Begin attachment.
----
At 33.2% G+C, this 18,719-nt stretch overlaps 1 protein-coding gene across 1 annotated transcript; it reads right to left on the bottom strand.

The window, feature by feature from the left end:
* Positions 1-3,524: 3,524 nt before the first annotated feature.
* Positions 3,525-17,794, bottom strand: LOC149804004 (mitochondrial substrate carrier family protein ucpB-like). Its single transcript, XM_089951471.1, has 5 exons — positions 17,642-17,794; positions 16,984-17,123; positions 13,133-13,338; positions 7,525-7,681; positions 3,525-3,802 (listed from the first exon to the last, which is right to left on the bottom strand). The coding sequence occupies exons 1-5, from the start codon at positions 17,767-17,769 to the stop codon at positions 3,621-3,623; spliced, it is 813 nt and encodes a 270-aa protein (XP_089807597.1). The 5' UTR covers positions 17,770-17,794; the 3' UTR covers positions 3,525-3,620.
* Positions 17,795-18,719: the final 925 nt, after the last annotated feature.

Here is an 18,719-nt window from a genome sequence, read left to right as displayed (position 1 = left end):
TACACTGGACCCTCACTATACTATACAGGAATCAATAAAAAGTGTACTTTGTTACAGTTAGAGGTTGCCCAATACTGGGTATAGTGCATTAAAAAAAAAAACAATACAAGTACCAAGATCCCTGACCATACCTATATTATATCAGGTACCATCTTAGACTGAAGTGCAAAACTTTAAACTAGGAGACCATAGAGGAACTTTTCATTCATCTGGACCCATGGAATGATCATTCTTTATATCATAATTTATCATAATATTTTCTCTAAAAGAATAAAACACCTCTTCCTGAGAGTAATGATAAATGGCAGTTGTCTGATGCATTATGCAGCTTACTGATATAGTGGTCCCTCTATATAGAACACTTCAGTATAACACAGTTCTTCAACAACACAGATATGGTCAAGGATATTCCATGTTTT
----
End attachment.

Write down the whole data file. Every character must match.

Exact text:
At 33.2% G+C, this 18,719-nt stretch overlaps 1 protein-coding gene across 1 annotated transcript; it reads right to left on the bottom strand.

The window, feature by feature from the left end:
* Positions 1-3,524: 3,524 nt before the first annotated feature.
* Positions 3,525-17,794, bottom strand: LOC149804004 (mitochondrial substrate carrier family protein ucpB-like). Its single transcript, XM_089951471.1, has 5 exons — positions 17,642-17,794; positions 16,984-17,123; positions 13,133-13,338; positions 7,525-7,681; positions 3,525-3,802 (listed from the first exon to the last, which is right to left on the bottom strand). The coding sequence occupies exons 1-5, from the start codon at positions 17,767-17,769 to the stop codon at positions 3,621-3,623; spliced, it is 813 nt and encodes a 270-aa protein (XP_089807597.1). The 5' UTR covers positions 17,770-17,794; the 3' UTR covers positions 3,525-3,620.
* Positions 17,795-18,719: the final 925 nt, after the last annotated feature.

Here is an 18,719-nt window from a genome sequence, read left to right as displayed (position 1 = left end):
TACACTGGACCCTCACTATACTATACAGGAATCAATAAAAAGTGTACTTTGTTACAGTTAGAGGTTGCCCAATACTGGGTATAGTGCATTAAAAAAAAAAACAATACAAGTACCAAGATCCCTGACCATACCTATATTATATCAGGTACCATCTTAGACTGAAGTGCAAAACTTTAAACTAGGAGACCATAGAGGAACTTTTCATTCATCTGGACCCATGGAATGATCATTCTTTATATCATAATTTATCATAATATTTTCTCTAAAAGAATAAAACACCTCTTCCTGAGAGTAATGATAAATGGCAGTTGTCTGATGCATTATGCAGCTTACTGATATAGTGGTCCCTCTATATAGAACACTTCAGTATAACACAGTTCTTCAACAACACAGATATGGTCAAGGATATTCCATGTTTT